Wayne (2004) has identified three main criteria for measuring effectiveness of any democratic systems: the extent of representativeness and responsiveness of the government to public demands; resilience of the institutions of democratic governance and how government operates and makes policy decisions; and the quality of government policies made and impacts on society as a whole. A government is considered effective if it is more representative and responsive to demands of the public, and if social needs, public inputs, and policy responses are well-coordinated. Further, democratic governments exist to protect certain basic values including, rights to life, liberty, self-fulfilment and political equality. To realise these values, rule of law must be ensured and government must provide equal opportunity for the citizenry to express themselves through words, actions and votes. What is often referred to as the ‘collective good’, which Wayne (2004) deems the third pillar of democratic governance (cited in Zink, 2015: 75). More importantly, all these values must be enshrined in a good constitution to safeguard them and avoid their abuse for capricious ends of leaders.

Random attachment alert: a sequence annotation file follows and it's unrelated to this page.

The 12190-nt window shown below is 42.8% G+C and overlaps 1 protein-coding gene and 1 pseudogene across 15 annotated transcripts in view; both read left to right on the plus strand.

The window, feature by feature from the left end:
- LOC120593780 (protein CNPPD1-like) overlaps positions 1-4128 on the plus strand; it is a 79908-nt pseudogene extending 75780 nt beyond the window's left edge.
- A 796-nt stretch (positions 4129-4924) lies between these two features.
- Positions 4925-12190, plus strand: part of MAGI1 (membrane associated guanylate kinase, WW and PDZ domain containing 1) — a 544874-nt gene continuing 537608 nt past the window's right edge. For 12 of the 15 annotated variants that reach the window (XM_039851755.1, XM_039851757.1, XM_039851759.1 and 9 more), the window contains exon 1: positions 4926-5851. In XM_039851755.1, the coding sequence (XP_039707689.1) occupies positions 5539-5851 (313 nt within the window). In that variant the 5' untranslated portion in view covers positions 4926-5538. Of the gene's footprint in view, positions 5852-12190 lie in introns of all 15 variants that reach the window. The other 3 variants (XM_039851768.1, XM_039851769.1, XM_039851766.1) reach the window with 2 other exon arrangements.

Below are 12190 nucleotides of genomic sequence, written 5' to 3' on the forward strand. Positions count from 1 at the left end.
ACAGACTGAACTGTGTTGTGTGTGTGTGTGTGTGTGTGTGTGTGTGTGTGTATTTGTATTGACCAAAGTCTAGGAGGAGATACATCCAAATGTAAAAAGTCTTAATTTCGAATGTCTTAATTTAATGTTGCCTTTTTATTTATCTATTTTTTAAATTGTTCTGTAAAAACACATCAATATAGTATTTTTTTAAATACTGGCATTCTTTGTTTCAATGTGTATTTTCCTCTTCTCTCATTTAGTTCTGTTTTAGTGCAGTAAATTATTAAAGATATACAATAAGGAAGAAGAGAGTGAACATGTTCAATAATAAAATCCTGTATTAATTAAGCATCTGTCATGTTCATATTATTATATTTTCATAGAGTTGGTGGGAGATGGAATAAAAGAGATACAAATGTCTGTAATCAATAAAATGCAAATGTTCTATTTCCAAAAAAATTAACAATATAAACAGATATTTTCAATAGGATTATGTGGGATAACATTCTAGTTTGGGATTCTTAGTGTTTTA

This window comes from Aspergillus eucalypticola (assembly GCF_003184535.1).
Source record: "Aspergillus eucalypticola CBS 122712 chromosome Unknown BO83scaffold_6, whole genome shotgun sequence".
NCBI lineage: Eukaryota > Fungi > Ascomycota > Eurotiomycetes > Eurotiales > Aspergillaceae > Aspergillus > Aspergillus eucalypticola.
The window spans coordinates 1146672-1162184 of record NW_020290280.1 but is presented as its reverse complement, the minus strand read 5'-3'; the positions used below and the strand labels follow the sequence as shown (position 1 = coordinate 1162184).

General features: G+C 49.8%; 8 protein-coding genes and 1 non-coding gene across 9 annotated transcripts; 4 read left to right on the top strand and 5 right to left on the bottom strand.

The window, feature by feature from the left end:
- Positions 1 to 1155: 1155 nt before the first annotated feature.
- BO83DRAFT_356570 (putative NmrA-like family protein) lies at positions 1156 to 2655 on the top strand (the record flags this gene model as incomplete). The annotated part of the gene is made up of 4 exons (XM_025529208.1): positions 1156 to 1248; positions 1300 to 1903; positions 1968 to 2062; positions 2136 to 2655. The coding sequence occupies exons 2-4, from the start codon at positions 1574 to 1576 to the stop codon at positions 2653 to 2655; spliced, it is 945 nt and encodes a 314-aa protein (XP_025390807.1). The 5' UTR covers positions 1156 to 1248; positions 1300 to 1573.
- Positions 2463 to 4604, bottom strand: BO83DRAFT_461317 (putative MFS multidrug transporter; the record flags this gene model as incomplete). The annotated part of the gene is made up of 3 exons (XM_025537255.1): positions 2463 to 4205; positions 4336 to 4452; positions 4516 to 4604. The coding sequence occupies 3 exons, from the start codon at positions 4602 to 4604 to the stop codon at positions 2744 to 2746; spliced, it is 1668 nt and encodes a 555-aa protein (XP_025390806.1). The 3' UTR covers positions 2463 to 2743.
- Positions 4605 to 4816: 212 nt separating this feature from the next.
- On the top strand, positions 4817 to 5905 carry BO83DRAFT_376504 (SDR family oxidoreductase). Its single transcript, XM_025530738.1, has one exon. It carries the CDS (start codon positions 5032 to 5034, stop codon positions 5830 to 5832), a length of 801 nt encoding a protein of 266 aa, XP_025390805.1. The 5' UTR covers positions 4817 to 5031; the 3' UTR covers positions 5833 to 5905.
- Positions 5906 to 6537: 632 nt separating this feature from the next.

The concept, constitutionalism, means governments must act within constraints of a known constitution: be it written or unwritten. In generic terms, a constitution serves as bases for all decisions and actions of government or public officials; and thus constitutes basic rules and principles, often considered superior to all other laws of the state (Petal & Raman, 2013; Hedling, 2017). Often, stricter rules are required for amending constitutional provisions as compared to requirements for amending ordinary laws. Yet, it is essential for constitutions to make room for amendments in order to meet and respond to emerging circumstances where necessary (Petal & Raman, 2013; Hedling, 2017; International IDEA, 2014).